The Ragsdales

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Description

In the early 1960s, the American struggle for civil rights hit full stride in the deep south. A thousand miles west in Phoenix , two enterprising black leaders, Lincoln and Eleanor Ragsdale, dedicated their lives to the struggle for desegregation of schools, neighborhoods and areas of public accommodation in Arizona. Their efforts for racial equality in the southwest played an integral and enduring role in the larger American civil rights story.

Transcript

Narrator:
In the early 1960s, the American struggle for Civil Rights hit full stride in the Deep South , a place and time familiar to almost every American. Over 1,000 miles to the West, Phoenix , Arizona , gave rise to an obscure, but formative, movement in the fight for African-American Civil Rights.

Matthew C. Whitaker, Ph.D.:
Phoenix was considered the “ Mississippi of the West” by many people who migrated here because once they migrated here, once they arrived, they found a very segregated city.

Herbert Ely:
The Ku Klux Klan was strong here many years in the '20s and '30s.

Narrator:
Two prominent figures led the Civil Rights struggle in the Southwest, Lincoln and Eleanor Ragsdale.

Matthew C. Whitaker, Ph.D.:
Lincoln and Eleanor Ragsdale were certainly the most visible and perhaps the most prominent Civil Rights activists in the Greater Southwest. They knew African dignitaries, they knew Martin Luther King, they knew Jesse Jackson, Ronald Reagan, Barry Goldwater. They knew just about everyone.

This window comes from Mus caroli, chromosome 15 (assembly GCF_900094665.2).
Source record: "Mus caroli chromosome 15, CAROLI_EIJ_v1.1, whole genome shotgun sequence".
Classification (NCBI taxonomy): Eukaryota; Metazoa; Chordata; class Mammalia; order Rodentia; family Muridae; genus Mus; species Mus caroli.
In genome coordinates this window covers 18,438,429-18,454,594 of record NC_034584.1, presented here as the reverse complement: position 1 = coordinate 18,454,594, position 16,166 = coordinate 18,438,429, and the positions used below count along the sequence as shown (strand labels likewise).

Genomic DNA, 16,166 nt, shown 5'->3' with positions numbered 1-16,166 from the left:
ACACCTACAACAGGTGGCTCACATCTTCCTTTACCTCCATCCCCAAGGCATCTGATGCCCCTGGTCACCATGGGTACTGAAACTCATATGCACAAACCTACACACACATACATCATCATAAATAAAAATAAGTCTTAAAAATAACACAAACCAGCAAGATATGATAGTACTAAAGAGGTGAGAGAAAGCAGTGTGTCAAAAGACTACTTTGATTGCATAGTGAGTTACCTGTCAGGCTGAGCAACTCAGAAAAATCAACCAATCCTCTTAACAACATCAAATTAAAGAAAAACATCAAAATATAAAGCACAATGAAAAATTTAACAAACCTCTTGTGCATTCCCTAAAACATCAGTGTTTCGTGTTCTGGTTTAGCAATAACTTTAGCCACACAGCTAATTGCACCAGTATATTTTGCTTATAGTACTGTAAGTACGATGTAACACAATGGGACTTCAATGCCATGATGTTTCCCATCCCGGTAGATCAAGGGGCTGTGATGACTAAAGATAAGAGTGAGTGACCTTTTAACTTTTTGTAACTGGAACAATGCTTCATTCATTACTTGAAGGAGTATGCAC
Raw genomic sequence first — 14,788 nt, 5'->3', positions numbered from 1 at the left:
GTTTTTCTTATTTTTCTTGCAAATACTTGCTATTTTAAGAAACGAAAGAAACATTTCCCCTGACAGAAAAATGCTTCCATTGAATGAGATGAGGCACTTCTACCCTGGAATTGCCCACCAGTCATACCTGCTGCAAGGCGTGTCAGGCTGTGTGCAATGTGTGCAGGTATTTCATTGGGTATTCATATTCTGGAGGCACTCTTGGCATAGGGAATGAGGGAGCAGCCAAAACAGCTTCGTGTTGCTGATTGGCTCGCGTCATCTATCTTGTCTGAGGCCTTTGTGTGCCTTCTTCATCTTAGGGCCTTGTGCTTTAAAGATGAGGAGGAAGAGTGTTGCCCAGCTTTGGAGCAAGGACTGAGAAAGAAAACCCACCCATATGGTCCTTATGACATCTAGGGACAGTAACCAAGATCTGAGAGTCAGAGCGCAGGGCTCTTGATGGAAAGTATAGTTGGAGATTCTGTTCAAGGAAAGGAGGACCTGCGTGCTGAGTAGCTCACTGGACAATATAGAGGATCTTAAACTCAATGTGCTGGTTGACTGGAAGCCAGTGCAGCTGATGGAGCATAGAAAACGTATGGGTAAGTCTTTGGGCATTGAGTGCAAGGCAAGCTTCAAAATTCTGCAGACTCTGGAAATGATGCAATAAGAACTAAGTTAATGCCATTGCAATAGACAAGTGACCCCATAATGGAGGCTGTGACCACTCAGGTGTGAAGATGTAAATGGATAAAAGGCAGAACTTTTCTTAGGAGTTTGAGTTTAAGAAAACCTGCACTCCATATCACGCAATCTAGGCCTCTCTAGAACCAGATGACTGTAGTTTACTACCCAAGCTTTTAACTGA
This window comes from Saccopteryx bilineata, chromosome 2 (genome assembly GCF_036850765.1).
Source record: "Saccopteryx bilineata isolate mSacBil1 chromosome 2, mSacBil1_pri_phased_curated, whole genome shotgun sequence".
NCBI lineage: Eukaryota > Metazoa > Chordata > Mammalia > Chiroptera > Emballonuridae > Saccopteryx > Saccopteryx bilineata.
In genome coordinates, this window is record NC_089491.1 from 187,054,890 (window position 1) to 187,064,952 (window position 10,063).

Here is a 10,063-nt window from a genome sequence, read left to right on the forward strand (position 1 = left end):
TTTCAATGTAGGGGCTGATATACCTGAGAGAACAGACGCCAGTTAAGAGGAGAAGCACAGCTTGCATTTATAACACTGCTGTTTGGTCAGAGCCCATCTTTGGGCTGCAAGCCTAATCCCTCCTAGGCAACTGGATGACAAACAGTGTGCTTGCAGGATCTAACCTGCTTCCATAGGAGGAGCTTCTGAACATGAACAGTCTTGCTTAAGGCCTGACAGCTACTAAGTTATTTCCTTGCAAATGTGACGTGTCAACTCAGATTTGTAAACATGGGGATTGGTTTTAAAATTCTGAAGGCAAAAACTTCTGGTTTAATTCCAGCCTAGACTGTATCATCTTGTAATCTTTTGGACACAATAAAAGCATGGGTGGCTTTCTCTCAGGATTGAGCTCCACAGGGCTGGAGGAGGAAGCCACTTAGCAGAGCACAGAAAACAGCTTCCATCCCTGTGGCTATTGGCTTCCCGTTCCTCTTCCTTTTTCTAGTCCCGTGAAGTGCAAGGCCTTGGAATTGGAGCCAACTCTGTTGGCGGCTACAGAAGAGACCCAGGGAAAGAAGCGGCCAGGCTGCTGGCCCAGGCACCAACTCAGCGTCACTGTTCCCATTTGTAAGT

Herbert Ely:
Lincoln had tremendous guts. Lincoln would call me up from time to time and say, "herb, let's go have lunch." oh, my. Well, I knew it was -- I knew from Lincoln it'd be a restaurant that no black man had ever been to before.

Matthew C. Whitaker, Ph.D.:
Eleanor Ragsdale: very erudite, very sophisticated, extremely cultured. But when the time came, she was right out on the streets marching.

Herbert Ely:
She was the rose of this whole movement. There's not enough things you can say about Eleanor Ragsdale. She was a marvelous woman.

Matthew C. Whitaker, Ph.D.:
The Ragsdale kids in general were very active.

Lincoln Ragsdale Jr.:
Sometimes, my parents would pull us out of class so we would go on marches with them, because they felt it was significant, it was a historical moment in time.

Narrator:
During the Civil Rights Movement, the Ragsdales and other leaders in Phoenix focused on a number of key fronts. The first effort focused on the desegregation of hotels, restaurants, and other areas of public access.